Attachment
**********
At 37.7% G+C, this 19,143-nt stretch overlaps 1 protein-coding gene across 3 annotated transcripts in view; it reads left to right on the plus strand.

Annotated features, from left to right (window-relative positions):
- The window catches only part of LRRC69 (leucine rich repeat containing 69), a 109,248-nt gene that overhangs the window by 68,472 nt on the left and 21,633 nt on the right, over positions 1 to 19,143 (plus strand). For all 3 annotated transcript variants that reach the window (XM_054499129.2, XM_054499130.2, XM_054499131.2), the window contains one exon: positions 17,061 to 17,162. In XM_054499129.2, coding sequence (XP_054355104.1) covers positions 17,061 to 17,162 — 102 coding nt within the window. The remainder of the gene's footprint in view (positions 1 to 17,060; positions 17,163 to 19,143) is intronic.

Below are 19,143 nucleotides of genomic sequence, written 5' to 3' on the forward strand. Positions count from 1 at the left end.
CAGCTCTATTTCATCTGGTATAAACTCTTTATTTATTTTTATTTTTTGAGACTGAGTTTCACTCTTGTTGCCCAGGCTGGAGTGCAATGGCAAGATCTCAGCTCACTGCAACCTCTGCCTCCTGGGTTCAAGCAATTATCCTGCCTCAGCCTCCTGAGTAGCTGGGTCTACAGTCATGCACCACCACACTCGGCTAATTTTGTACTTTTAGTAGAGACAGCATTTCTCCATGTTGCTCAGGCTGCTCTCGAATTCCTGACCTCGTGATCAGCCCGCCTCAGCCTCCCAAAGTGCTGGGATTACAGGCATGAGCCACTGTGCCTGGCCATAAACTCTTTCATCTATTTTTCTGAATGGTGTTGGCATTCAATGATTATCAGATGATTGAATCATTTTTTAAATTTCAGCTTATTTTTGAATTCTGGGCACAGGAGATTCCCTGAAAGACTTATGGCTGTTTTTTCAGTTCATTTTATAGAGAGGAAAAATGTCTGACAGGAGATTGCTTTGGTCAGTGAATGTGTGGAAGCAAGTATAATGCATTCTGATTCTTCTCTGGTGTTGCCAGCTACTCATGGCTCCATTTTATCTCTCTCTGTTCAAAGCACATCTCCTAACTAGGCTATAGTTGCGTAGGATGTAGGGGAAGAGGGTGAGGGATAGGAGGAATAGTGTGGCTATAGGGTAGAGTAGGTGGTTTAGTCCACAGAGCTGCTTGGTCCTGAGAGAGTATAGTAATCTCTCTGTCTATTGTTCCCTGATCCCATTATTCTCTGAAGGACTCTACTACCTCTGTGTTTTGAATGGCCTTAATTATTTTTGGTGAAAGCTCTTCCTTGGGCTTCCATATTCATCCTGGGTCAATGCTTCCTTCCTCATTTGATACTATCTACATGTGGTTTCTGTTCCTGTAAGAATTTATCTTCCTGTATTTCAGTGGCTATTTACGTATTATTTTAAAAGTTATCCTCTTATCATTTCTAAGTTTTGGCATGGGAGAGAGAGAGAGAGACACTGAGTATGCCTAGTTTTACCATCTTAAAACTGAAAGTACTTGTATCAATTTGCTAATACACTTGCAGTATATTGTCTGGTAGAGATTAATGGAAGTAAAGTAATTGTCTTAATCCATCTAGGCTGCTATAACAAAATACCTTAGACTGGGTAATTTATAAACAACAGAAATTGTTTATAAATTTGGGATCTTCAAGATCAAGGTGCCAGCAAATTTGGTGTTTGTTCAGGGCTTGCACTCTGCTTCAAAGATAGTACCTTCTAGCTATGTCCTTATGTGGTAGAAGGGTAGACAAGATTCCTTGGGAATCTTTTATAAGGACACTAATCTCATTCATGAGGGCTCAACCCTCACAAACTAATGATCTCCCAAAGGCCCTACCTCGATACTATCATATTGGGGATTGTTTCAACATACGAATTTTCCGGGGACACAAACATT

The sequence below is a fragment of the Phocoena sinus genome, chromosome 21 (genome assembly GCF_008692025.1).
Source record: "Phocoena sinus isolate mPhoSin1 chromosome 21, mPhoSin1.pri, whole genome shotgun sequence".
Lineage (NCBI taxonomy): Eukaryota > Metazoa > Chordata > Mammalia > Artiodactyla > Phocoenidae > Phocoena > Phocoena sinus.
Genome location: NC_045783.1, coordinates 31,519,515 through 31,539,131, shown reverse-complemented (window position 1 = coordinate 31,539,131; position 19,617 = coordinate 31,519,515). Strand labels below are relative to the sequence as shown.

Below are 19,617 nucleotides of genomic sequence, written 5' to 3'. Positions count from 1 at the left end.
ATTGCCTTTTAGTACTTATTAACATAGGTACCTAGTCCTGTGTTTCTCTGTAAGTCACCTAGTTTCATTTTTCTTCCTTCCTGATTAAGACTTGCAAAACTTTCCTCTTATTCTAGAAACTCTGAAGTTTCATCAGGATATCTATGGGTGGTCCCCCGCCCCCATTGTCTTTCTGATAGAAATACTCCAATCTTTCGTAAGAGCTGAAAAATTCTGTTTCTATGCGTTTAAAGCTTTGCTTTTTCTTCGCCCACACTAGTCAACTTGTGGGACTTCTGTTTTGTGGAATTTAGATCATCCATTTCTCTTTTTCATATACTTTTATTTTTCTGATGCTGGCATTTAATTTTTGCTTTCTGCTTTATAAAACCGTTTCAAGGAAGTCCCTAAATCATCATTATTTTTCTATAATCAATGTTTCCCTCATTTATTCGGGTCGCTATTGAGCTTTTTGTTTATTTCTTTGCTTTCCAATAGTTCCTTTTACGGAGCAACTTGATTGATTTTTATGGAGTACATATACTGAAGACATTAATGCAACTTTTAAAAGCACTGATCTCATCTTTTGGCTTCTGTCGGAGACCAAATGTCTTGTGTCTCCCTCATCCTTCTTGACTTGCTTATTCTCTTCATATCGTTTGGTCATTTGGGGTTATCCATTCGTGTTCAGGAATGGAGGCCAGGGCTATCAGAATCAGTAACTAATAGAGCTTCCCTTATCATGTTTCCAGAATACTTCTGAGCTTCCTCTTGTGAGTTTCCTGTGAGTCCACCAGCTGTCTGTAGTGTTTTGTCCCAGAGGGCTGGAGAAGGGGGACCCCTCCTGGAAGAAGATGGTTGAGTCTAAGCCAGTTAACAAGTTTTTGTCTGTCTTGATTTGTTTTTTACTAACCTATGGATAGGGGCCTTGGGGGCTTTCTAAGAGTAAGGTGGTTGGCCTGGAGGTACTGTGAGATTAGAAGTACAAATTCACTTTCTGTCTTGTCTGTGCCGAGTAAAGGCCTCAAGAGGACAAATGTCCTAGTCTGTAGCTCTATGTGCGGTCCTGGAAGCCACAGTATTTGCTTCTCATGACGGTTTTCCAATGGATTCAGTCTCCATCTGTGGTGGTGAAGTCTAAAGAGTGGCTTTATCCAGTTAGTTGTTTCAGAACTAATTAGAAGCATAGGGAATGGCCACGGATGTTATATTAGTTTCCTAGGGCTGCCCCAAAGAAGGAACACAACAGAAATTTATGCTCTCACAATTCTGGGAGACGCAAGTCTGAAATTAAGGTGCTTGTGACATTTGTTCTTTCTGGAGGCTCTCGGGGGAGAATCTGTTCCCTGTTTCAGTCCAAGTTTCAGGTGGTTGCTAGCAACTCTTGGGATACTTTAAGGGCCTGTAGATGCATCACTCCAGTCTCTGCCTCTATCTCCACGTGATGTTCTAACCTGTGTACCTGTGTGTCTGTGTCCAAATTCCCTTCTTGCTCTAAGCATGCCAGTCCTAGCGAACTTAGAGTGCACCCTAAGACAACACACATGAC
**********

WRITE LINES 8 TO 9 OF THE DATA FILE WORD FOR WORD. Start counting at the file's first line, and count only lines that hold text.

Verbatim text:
Lineage (NCBI taxonomy): Eukaryota > Metazoa > Chordata > Mammalia > Artiodactyla > Phocoenidae > Phocoena > Phocoena sinus.
Genome location: NC_045783.1, coordinates 31,519,515 through 31,539,131, shown reverse-complemented (window position 1 = coordinate 31,539,131; position 19,617 = coordinate 31,519,515). Strand labels below are relative to the sequence as shown.